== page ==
Background: While some contacts of COVID-19 cases become symptomatic and radiographically abnormal, their SARS-CoV-2 RNA tests remain negative throughout the disease course. This prospective population-based cohort study aimed to explore their characteristics and significances. Methods: From January 22, 2020, when the first COVID-19 case was identified in Hefei, China, until July 3, a total of 14,839 people in Feidong, Hefei, with a population of ~1,081,000 underwent SARS-CoV-2 RNA testing, where 36 cases (0.2%) with confirmed COVID-19 infection (Group 1) and 27 close contacts (0.2%) testing negative for SARS-CoV-2 RNA but having both positive COVID-19 exposure histories and CT findings (Group 2) from eight clusters were prospectively identified. Another 62 non-COVID-19 pneumonia cases without any exposure history (Group 3) were enrolled, and characteristics of the three groups were described and compared. We further described a cluster with an unusual transmission pattern. Results: Fever was more common in Group 2 than Groups 1 and 3. Frequency of diarrhea in Group 1 was higher than in Groups 2 and 3. Median leucocyte, neutrophil, monocyte, and eosinophil counts were all lower in Groups 1 and 2 than in Group 3. Median D-dimer level was lower in Group 1 than in Groups 2 and 3. Total protein and albumin levels were higher in Groups 1 and 2 than in Group 3. C-reactive protein level was lower and erythrocyte sedimentation rate slower in Groups 1 and 2 than in Group 3. Combination antibacterial therapy and levofloxacin were more often used in Group 3 than in Groups 1 and 2. Lopinavir/ritonavir was more often administered in Groups 1 and 2 than in Group 3. Group 1 received more often corticosteroids than Groups 2 and 3. Group 2 received less often oxygen therapy than Groups 1 and 3. Median duration from illness onset to discharge was longer in Group 1 (27 d) than Groups 2 and 3 (both 17 d). Among contacts of a confirmed COVID-19 patient, only one had a positive virus RNA test but remained asymptomatic and had negative CT findings, and three had negative virus RNA tests but had symptoms and positive CT findings, one of whom transmitted COVID-19 to another asymptomatic laboratory-confirmed patient who had no other exposures. Conclusions: Among close contacts of confirmed COVID-19 cases, some present with positive symptoms and CT findings but test negative for SARS-CoV-2 RNA using common respiratory (throat swab and sputum) specimens; they have features more similar to confirmed COVID-19 cases than non-COVID-19 pneumonia cases and might have transmitted SARS-CoV-2 to others. Such cases might add to the complexity and difficulty of COVID-19 control. Our hypothesis-generating study might suggest that SARS-CoV-2 RNA testing by rRT-PCR assays of common respiratory (throat swab and sputum) specimens alone, the widely accepted "golden standard" for diagnosing COVID-19, might be sometimes insufficient, and that further studies with some further procedures (e.g., testing via bronchoalveolar lavage or specific antibodies) would be warranted for Group 2-like patients, namely, the SARS-CoV-2 RNA-negative (tested using common respiratory specimens), radiographically positive, symptomatic contacts of COVID-19 cases, to further reveal their nature.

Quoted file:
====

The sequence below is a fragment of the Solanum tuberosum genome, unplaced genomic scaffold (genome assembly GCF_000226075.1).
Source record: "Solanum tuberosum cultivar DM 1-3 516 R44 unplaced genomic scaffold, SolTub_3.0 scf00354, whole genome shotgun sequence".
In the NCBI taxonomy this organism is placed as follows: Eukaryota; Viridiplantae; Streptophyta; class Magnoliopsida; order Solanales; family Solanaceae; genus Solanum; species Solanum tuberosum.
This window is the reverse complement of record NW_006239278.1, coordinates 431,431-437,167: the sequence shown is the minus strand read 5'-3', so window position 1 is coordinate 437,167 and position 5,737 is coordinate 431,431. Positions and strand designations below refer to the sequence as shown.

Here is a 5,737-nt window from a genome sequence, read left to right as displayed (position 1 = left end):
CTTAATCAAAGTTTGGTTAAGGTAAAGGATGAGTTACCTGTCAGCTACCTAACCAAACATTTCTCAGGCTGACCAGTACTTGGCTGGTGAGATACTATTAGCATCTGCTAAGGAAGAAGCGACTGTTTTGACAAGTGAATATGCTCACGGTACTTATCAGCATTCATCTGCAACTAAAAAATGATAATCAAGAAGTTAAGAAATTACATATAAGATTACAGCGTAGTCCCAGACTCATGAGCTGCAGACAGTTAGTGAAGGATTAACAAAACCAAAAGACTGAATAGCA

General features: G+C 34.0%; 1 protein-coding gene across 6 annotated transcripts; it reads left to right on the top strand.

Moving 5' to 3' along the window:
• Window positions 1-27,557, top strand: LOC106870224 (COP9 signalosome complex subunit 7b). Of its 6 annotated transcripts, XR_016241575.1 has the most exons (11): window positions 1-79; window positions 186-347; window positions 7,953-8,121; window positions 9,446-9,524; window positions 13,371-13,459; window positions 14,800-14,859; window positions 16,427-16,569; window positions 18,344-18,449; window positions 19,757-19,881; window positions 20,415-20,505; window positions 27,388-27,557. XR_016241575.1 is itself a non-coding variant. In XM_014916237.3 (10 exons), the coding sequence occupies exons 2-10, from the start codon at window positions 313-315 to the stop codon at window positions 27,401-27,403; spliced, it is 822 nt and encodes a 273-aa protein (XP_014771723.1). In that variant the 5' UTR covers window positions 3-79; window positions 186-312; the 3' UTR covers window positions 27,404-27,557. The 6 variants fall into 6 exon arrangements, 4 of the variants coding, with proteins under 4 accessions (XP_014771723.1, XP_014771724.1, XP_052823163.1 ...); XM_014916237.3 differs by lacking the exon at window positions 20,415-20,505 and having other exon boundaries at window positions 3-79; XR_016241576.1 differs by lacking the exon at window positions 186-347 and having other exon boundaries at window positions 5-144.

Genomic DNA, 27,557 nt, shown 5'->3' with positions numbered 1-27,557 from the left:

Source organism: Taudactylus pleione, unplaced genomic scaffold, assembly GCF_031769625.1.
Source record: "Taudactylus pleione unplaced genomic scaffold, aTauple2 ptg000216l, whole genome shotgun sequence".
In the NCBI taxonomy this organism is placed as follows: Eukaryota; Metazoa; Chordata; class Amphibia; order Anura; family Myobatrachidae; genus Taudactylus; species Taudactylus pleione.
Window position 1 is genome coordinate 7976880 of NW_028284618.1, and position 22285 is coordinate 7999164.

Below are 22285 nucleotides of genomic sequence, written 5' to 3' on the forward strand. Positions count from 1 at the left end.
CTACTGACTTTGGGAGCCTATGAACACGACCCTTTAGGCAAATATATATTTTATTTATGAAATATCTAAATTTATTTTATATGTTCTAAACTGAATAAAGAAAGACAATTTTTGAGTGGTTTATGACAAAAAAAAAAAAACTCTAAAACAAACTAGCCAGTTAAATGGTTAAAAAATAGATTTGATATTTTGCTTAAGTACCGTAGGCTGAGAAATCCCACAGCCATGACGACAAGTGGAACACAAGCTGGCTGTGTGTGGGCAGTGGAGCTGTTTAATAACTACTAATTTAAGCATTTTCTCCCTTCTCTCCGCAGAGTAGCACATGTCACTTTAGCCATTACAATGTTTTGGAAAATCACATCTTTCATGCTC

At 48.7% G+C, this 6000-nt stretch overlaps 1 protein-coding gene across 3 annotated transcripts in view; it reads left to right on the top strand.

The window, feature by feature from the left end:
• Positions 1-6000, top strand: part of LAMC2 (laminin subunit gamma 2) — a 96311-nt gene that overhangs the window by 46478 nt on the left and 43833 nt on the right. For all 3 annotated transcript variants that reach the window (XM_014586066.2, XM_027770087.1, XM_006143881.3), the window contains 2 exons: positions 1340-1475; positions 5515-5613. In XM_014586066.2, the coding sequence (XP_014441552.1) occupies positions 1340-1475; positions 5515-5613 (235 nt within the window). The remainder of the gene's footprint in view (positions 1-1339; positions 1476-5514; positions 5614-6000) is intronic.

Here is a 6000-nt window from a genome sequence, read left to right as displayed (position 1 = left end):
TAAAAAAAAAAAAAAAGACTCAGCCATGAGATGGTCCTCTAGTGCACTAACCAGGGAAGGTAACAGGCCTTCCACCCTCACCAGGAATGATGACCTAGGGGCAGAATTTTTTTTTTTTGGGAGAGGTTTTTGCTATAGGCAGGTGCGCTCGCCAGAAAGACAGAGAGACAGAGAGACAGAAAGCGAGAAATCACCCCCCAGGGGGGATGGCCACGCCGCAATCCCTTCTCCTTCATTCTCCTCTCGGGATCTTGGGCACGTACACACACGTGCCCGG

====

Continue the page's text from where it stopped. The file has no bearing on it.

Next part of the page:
Int J Environ Res Public Health ; 18(7)2021 03 30.